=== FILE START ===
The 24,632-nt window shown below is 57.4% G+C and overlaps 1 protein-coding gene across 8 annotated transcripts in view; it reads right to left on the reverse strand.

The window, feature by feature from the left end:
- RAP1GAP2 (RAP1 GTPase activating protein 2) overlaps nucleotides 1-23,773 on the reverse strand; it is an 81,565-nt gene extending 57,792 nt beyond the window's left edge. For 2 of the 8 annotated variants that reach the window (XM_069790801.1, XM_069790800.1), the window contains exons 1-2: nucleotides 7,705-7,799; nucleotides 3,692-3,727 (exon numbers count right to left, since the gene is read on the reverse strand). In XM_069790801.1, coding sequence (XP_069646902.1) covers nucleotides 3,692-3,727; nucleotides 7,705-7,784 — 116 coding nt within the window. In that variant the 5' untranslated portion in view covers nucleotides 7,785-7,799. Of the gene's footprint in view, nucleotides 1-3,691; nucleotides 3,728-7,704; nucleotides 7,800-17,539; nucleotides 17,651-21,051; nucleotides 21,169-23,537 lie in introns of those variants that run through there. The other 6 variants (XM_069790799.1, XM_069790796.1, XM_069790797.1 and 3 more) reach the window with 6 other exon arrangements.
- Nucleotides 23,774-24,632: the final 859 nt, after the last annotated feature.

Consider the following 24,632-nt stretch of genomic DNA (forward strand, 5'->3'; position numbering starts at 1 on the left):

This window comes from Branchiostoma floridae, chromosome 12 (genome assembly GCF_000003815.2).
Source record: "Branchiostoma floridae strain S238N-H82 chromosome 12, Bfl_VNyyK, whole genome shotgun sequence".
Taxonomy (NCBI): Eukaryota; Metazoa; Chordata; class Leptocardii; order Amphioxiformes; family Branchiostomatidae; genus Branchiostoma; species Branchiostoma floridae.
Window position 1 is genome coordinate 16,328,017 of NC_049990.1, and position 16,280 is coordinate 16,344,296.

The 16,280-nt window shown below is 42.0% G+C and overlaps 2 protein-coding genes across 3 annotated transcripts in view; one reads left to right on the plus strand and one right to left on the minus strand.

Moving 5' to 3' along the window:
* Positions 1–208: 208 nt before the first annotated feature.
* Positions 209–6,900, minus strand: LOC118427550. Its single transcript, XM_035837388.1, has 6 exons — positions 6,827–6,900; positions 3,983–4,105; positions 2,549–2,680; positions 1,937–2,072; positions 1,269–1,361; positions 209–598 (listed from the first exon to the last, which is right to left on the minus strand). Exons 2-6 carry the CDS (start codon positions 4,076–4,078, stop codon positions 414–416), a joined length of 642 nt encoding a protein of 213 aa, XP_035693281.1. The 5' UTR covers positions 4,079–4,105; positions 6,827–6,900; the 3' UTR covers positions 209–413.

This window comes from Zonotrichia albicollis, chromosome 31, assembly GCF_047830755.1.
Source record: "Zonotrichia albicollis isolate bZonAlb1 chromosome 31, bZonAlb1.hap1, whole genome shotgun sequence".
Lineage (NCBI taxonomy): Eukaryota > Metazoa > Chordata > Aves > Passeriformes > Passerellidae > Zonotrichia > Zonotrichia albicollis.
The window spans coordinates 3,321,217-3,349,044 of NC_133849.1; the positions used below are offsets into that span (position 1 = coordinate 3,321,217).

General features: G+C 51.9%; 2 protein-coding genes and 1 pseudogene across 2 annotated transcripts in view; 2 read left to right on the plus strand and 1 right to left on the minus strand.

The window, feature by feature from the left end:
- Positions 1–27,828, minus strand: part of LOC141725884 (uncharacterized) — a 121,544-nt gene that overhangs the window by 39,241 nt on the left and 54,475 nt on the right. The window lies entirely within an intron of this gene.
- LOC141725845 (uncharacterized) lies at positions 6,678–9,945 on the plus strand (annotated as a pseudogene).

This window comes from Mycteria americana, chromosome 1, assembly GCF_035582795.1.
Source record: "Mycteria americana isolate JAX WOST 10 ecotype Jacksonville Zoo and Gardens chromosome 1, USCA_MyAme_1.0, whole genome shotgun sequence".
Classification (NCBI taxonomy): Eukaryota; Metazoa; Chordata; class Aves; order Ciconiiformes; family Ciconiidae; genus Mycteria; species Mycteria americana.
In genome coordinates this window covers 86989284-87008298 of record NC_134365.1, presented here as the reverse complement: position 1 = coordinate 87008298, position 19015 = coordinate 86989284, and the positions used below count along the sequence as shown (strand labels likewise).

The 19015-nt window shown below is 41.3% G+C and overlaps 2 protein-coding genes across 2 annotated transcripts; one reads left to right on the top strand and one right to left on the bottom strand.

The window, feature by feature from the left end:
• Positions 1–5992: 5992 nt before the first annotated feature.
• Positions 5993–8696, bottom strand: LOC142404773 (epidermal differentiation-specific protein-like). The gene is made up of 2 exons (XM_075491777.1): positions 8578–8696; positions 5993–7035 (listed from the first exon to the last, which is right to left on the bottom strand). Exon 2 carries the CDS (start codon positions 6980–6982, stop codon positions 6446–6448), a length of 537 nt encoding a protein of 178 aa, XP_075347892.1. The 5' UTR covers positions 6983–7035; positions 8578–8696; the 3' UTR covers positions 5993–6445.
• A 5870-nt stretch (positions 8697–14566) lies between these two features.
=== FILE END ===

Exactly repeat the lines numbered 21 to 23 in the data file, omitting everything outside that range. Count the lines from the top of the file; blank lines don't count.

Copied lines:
- LOC141725845 (uncharacterized) lies at positions 6,678–9,945 on the plus strand (annotated as a pseudogene).

This window comes from Mycteria americana, chromosome 1, assembly GCF_035582795.1.
Source record: "Mycteria americana isolate JAX WOST 10 ecotype Jacksonville Zoo and Gardens chromosome 1, USCA_MyAme_1.0, whole genome shotgun sequence".